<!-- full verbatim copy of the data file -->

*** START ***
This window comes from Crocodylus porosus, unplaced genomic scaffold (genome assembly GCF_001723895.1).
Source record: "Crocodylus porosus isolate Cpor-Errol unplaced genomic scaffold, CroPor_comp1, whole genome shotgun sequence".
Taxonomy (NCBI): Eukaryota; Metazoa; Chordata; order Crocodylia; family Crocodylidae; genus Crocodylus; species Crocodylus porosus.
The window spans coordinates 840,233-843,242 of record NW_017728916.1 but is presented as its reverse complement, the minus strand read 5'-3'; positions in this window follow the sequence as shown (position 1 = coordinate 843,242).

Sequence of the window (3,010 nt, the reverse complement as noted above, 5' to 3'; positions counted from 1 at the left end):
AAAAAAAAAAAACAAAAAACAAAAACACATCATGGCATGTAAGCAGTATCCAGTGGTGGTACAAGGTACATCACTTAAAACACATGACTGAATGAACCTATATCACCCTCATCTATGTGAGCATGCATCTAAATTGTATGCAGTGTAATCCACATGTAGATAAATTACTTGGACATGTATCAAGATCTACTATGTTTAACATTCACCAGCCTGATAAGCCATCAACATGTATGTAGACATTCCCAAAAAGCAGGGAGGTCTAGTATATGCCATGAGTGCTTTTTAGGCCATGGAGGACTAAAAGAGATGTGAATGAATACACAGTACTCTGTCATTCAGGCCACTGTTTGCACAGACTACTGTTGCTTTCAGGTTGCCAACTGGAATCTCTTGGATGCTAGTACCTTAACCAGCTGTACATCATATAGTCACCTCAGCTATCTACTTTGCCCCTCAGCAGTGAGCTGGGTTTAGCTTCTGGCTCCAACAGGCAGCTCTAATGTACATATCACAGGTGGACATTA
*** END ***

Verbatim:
This window comes from Crocodylus porosus, unplaced genomic scaffold (genome assembly GCF_001723895.1).
Source record: "Crocodylus porosus isolate Cpor-Errol unplaced genomic scaffold, CroPor_comp1, whole genome shotgun sequence".
Taxonomy (NCBI): Eukaryota; Metazoa; Chordata; order Crocodylia; family Crocodylidae; genus Crocodylus; species Crocodylus porosus.
The window spans coordinates 840,233-843,242 of record NW_017728916.1 but is presented as its reverse complement, the minus strand read 5'-3'; positions in this window follow the sequence as shown (position 1 = coordinate 843,242).

Sequence of the window (3,010 nt, the reverse complement as noted above, 5' to 3'; positions counted from 1 at the left end):
AAAAAAAAAAAACAAAAAACAAAAACACATCATGGCATGTAAGCAGTATCCAGTGGTGGTACAAGGTACATCACTTAAAACACATGACTGAATGAACCTATATCACCCTCATCTATGTGAGCATGCATCTAAATTGTATGCAGTGTAATCCACATGTAGATAAATTACTTGGACATGTATCAAGATCTACTATGTTTAACATTCACCAGCCTGATAAGCCATCAACATGTATGTAGACATTCCCAAAAAGCAGGGAGGTCTAGTATATGCCATGAGTGCTTTTTAGGCCATGGAGGACTAAAAGAGATGTGAATGAATACACAGTACTCTGTCATTCAGGCCACTGTTTGCACAGACTACTGTTGCTTTCAGGTTGCCAACTGGAATCTCTTGGATGCTAGTACCTTAACCAGCTGTACATCATATAGTCACCTCAGCTATCTACTTTGCCCCTCAGCAGTGAGCTGGGTTTAGCTTCTGGCTCCAACAGGCAGCTCTAATGTACATATCACAGGTGGACATTA